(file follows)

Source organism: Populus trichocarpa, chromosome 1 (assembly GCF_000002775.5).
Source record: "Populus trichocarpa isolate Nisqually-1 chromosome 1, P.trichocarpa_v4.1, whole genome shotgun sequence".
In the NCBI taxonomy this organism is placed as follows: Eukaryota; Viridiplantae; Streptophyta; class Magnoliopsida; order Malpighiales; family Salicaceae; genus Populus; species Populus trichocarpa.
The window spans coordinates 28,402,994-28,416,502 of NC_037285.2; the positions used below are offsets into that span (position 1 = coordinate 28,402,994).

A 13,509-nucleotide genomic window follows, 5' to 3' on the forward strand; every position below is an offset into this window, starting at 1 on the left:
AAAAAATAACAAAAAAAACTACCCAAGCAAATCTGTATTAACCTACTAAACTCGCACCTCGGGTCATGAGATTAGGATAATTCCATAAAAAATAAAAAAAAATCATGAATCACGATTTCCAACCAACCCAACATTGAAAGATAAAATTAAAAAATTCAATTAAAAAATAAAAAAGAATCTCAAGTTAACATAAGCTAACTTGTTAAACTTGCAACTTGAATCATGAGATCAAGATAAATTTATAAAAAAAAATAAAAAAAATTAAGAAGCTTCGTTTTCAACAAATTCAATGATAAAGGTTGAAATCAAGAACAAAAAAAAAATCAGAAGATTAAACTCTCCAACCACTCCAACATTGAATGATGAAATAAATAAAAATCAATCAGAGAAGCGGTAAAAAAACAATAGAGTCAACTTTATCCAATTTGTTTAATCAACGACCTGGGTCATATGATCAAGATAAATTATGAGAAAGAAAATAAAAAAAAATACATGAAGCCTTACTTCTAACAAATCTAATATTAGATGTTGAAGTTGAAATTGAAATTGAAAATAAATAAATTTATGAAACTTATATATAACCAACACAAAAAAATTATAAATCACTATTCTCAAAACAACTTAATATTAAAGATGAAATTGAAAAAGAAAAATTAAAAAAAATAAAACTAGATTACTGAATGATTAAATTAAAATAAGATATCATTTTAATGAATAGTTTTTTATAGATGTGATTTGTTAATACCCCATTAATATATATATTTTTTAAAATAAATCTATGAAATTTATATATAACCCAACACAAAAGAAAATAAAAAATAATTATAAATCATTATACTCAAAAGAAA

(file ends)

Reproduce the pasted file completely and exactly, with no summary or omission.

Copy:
Source organism: Populus trichocarpa, chromosome 1 (assembly GCF_000002775.5).
Source record: "Populus trichocarpa isolate Nisqually-1 chromosome 1, P.trichocarpa_v4.1, whole genome shotgun sequence".
In the NCBI taxonomy this organism is placed as follows: Eukaryota; Viridiplantae; Streptophyta; class Magnoliopsida; order Malpighiales; family Salicaceae; genus Populus; species Populus trichocarpa.
The window spans coordinates 28,402,994-28,416,502 of NC_037285.2; the positions used below are offsets into that span (position 1 = coordinate 28,402,994).

A 13,509-nucleotide genomic window follows, 5' to 3' on the forward strand; every position below is an offset into this window, starting at 1 on the left:
AAAAAATAACAAAAAAAACTACCCAAGCAAATCTGTATTAACCTACTAAACTCGCACCTCGGGTCATGAGATTAGGATAATTCCATAAAAAATAAAAAAAAATCATGAATCACGATTTCCAACCAACCCAACATTGAAAGATAAAATTAAAAAATTCAATTAAAAAATAAAAAAGAATCTCAAGTTAACATAAGCTAACTTGTTAAACTTGCAACTTGAATCATGAGATCAAGATAAATTTATAAAAAAAAATAAAAAAAATTAAGAAGCTTCGTTTTCAACAAATTCAATGATAAAGGTTGAAATCAAGAACAAAAAAAAAATCAGAAGATTAAACTCTCCAACCACTCCAACATTGAATGATGAAATAAATAAAAATCAATCAGAGAAGCGGTAAAAAAACAATAGAGTCAACTTTATCCAATTTGTTTAATCAACGACCTGGGTCATATGATCAAGATAAATTATGAGAAAGAAAATAAAAAAAAATACATGAAGCCTTACTTCTAACAAATCTAATATTAGATGTTGAAGTTGAAATTGAAATTGAAAATAAATAAATTTATGAAACTTATATATAACCAACACAAAAAAATTATAAATCACTATTCTCAAAACAACTTAATATTAAAGATGAAATTGAAAAAGAAAAATTAAAAAAAATAAAACTAGATTACTGAATGATTAAATTAAAATAAGATATCATTTTAATGAATAGTTTTTTATAGATGTGATTTGTTAATACCCCATTAATATATATATTTTTTAAAATAAATCTATGAAATTTATATATAACCCAACACAAAAGAAAATAAAAAATAATTATAAATCATTATACTCAAAAGAAA